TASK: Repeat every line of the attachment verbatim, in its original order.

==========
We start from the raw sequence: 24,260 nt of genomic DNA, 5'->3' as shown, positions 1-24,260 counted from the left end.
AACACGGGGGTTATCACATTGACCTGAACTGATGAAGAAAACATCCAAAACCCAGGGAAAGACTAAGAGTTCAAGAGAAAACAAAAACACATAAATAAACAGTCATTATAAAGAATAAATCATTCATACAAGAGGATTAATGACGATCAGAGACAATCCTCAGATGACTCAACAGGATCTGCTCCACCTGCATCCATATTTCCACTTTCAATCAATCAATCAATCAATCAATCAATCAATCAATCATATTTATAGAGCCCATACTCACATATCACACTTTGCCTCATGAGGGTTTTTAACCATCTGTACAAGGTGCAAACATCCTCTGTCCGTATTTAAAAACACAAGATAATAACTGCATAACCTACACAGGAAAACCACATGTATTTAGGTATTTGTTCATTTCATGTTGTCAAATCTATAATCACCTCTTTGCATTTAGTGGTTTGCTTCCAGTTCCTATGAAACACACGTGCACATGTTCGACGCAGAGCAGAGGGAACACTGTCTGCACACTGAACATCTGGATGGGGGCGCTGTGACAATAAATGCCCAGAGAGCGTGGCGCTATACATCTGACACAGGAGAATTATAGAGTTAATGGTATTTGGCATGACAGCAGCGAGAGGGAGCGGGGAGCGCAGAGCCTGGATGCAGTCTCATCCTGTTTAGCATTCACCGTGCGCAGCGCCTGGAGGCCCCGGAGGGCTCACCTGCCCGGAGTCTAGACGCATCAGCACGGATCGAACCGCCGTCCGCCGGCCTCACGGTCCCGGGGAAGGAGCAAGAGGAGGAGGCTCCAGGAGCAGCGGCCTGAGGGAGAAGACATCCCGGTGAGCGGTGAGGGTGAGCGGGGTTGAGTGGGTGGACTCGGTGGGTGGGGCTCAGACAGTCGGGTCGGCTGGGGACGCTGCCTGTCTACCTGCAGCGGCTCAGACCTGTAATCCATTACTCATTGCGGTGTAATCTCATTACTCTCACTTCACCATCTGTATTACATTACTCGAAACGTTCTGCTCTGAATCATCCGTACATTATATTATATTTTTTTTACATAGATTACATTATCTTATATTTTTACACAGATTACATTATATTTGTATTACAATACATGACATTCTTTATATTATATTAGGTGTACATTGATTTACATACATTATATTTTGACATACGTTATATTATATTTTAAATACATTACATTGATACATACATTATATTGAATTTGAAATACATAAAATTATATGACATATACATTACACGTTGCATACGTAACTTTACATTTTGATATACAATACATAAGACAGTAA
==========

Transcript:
We start from the raw sequence: 24,260 nt of genomic DNA, 5'->3' as shown, positions 1-24,260 counted from the left end.
AACACGGGGGTTATCACATTGACCTGAACTGATGAAGAAAACATCCAAAACCCAGGGAAAGACTAAGAGTTCAAGAGAAAACAAAAACACATAAATAAACAGTCATTATAAAGAATAAATCATTCATACAAGAGGATTAATGACGATCAGAGACAATCCTCAGATGACTCAACAGGATCTGCTCCACCTGCATCCATATTTCCACTTTCAATCAATCAATCAATCAATCAATCAATCAATCAATCATATTTATAGAGCCCATACTCACATATCACACTTTGCCTCATGAGGGTTTTTAACCATCTGTACAAGGTGCAAACATCCTCTGTCCGTATTTAAAAACACAAGATAATAACTGCATAACCTACACAGGAAAACCACATGTATTTAGGTATTTGTTCATTTCATGTTGTCAAATCTATAATCACCTCTTTGCATTTAGTGGTTTGCTTCCAGTTCCTATGAAACACACGTGCACATGTTCGACGCAGAGCAGAGGGAACACTGTCTGCACACTGAACATCTGGATGGGGGCGCTGTGACAATAAATGCCCAGAGAGCGTGGCGCTATACATCTGACACAGGAGAATTATAGAGTTAATGGTATTTGGCATGACAGCAGCGAGAGGGAGCGGGGAGCGCAGAGCCTGGATGCAGTCTCATCCTGTTTAGCATTCACCGTGCGCAGCGCCTGGAGGCCCCGGAGGGCTCACCTGCCCGGAGTCTAGACGCATCAGCACGGATCGAACCGCCGTCCGCCGGCCTCACGGTCCCGGGGAAGGAGCAAGAGGAGGAGGCTCCAGGAGCAGCGGCCTGAGGGAGAAGACATCCCGGTGAGCGGTGAGGGTGAGCGGGGTTGAGTGGGTGGACTCGGTGGGTGGGGCTCAGACAGTCGGGTCGGCTGGGGACGCTGCCTGTCTACCTGCAGCGGCTCAGACCTGTAATCCATTACTCATTGCGGTGTAATCTCATTACTCTCACTTCACCATCTGTATTACATTACTCGAAACGTTCTGCTCTGAATCATCCGTACATTATATTATATTTTTTTTACATAGATTACATTATCTTATATTTTTACACAGATTACATTATATTTGTATTACAATACATGACATTCTTTATATTATATTAGGTGTACATTGATTTACATACATTATATTTTGACATACGTTATATTATATTTTAAATACATTACATTGATACATACATTATATTGAATTTGAAATACATAAAATTATATGACATATACATTACACGTTGCATACGTAACTTTACATTTTGATATACAATACATAAGACAGTAA